Sacks & Piwosky, Philadelphia, for appellant.
James Dessen, Philadelphia, for appellees.
Before Rhodes, P. J., and Hirt, Reno, Dithrich, Ross and Arnold, JJ.
[ 170 Pa. Super. Page 235]
This is an appeal from the refusal of a new trial after judgment for the garnishees in an action of attachment sur judgment. The plaintiff secured a judgment in assumpsit against the defendant Quartucci and thereafter issued an attachment sur judgment against Albert J. Mellon et al., garnishees. The garnishees' answer, while admitting business transactions with the defendant, averred that they were in possession of no balance due to Quartucci, stating that Quartucci had improperly performed certain work for them and that the cost of having the work done by another contractor
[ 170 Pa. Super. Page 236]
exhausted 'in its entirety' any funds which would have been due Quartucci had his work been satisfactory.
The cause was heard by a judge sitting without a jury and after finding that the garnishees had a setoff to all but $5 of any amount due the defendant, the court entered judgment for the garnishee since the sum due was less than 'customary' garnishees' attorney's fees. Plaintiff's motion for a new trial was dismissed and this appeal was taken.
The evidence adduced at the trial may be summarized as follows: Albert J. Mellon, Sr., testified that he had engaged the defendant Quartucci to do some hauling for him and that the cost of the hauling was $656.60. He testified further that at or about the same time the defendant built a cesspool for him and that the agreed price for this work was $450 or thereabouts, that of the $1106.60 due the defendant upon the completion of both jobs only the sum of $650 was paid and that no further payment was made to defendant because the cesspool collapsed and had to be rebuilt by the garnishees at a cost of $451.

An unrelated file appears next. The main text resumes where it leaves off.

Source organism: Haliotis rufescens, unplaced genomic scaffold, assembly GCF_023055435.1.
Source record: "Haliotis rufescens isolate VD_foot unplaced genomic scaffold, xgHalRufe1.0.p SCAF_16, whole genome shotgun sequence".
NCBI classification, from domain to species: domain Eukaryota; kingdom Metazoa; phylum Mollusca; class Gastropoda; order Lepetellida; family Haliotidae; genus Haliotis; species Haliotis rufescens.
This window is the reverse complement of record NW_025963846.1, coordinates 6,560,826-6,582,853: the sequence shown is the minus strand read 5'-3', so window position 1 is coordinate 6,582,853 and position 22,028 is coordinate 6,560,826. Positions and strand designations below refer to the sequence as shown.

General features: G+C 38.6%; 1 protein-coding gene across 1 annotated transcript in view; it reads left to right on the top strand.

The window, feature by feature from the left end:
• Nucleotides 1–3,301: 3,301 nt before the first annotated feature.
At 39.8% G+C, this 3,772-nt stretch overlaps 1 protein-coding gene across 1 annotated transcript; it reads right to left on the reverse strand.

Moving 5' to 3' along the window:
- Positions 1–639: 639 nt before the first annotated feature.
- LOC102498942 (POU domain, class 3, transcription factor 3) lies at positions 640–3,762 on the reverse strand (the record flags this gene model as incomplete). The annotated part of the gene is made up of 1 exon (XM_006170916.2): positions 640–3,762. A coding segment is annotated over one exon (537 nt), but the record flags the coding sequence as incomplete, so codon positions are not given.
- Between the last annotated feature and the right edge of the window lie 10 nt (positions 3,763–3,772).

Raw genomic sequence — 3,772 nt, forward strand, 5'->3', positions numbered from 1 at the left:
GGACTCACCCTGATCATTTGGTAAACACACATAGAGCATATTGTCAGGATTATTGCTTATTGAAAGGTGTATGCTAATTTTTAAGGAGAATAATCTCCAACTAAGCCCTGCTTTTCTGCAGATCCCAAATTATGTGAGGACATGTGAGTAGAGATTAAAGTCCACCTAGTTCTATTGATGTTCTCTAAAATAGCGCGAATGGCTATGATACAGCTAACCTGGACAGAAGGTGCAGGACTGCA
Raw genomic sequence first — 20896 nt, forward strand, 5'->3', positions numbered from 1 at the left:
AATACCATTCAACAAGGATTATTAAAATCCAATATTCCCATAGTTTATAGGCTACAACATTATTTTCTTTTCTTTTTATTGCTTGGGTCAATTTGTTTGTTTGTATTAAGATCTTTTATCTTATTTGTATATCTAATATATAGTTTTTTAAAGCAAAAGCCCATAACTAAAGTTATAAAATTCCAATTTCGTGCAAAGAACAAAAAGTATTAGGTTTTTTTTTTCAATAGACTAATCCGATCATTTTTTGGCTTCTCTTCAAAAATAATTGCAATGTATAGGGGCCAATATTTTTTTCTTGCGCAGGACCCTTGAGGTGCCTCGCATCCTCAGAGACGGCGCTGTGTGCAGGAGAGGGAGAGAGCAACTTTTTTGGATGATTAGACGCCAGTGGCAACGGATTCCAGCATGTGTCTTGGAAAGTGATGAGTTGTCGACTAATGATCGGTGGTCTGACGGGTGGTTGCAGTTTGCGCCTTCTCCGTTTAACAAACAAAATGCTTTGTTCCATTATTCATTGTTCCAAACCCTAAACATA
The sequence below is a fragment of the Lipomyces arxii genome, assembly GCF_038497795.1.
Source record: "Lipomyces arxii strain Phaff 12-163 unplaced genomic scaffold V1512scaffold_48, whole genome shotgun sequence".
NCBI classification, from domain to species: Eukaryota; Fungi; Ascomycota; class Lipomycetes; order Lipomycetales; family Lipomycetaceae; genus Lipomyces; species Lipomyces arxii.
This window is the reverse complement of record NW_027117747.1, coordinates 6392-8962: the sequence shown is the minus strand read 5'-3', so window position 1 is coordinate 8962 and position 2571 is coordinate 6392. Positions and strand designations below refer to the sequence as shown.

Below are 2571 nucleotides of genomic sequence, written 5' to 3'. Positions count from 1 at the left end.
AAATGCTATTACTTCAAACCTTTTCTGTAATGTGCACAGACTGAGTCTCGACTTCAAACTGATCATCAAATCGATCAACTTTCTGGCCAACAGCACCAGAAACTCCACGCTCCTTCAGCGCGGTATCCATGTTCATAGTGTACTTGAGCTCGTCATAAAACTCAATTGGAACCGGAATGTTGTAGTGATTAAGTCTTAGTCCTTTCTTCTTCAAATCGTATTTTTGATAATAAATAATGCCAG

A disputed item in the list of expenditures for the cesspool was a power shovel rented by the garnishees from one Margerum. When asked what the rent for the shovel was, Mr. Mellon replied, 'I paid $168.00 to dig that well out'; and, later in his testimony, he stated that the sum of $168 was paid to Margerum for the use of the shovel. A check payable to Margerum and signed by Mellon in the amount of $168 was identified by the latter as the instrument by which the rental of the shovel was paid, and this check was admitted into evidence over the objection of the plaintiff.
The principal contention of the plaintiff is that the trial court erred 'in permitting secondary evidence' of the payment of rental for the power shovel without requiring a satisfactory reason for the ...